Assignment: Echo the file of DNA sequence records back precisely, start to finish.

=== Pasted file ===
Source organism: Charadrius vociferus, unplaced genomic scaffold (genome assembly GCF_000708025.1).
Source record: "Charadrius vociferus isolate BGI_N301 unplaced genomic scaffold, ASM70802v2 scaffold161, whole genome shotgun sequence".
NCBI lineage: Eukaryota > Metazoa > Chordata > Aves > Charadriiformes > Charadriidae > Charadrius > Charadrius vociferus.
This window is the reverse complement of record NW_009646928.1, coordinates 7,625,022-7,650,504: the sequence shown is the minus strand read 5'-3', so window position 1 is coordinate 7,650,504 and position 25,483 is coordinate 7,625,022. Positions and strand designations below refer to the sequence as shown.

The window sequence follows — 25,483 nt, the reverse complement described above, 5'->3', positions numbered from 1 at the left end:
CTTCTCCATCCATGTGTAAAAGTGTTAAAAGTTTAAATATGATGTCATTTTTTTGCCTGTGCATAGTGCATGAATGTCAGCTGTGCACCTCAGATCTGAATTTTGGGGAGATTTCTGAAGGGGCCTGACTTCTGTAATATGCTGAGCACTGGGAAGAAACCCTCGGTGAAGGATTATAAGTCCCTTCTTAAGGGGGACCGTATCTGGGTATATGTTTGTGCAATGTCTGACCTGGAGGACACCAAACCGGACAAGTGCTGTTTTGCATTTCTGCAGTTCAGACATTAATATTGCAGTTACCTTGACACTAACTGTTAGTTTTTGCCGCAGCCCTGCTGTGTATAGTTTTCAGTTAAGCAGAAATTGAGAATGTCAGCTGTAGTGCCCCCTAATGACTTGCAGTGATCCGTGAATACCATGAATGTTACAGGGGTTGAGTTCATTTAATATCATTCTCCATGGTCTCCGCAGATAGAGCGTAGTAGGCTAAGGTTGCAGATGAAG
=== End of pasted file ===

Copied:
Source organism: Charadrius vociferus, unplaced genomic scaffold (genome assembly GCF_000708025.1).
Source record: "Charadrius vociferus isolate BGI_N301 unplaced genomic scaffold, ASM70802v2 scaffold161, whole genome shotgun sequence".
NCBI lineage: Eukaryota > Metazoa > Chordata > Aves > Charadriiformes > Charadriidae > Charadrius > Charadrius vociferus.
This window is the reverse complement of record NW_009646928.1, coordinates 7,625,022-7,650,504: the sequence shown is the minus strand read 5'-3', so window position 1 is coordinate 7,650,504 and position 25,483 is coordinate 7,625,022. Positions and strand designations below refer to the sequence as shown.

The window sequence follows — 25,483 nt, the reverse complement described above, 5'->3', positions numbered from 1 at the left end:
CTTCTCCATCCATGTGTAAAAGTGTTAAAAGTTTAAATATGATGTCATTTTTTTGCCTGTGCATAGTGCATGAATGTCAGCTGTGCACCTCAGATCTGAATTTTGGGGAGATTTCTGAAGGGGCCTGACTTCTGTAATATGCTGAGCACTGGGAAGAAACCCTCGGTGAAGGATTATAAGTCCCTTCTTAAGGGGGACCGTATCTGGGTATATGTTTGTGCAATGTCTGACCTGGAGGACACCAAACCGGACAAGTGCTGTTTTGCATTTCTGCAGTTCAGACATTAATATTGCAGTTACCTTGACACTAACTGTTAGTTTTTGCCGCAGCCCTGCTGTGTATAGTTTTCAGTTAAGCAGAAATTGAGAATGTCAGCTGTAGTGCCCCCTAATGACTTGCAGTGATCCGTGAATACCATGAATGTTACAGGGGTTGAGTTCATTTAATATCATTCTCCATGGTCTCCGCAGATAGAGCGTAGTAGGCTAAGGTTGCAGATGAAG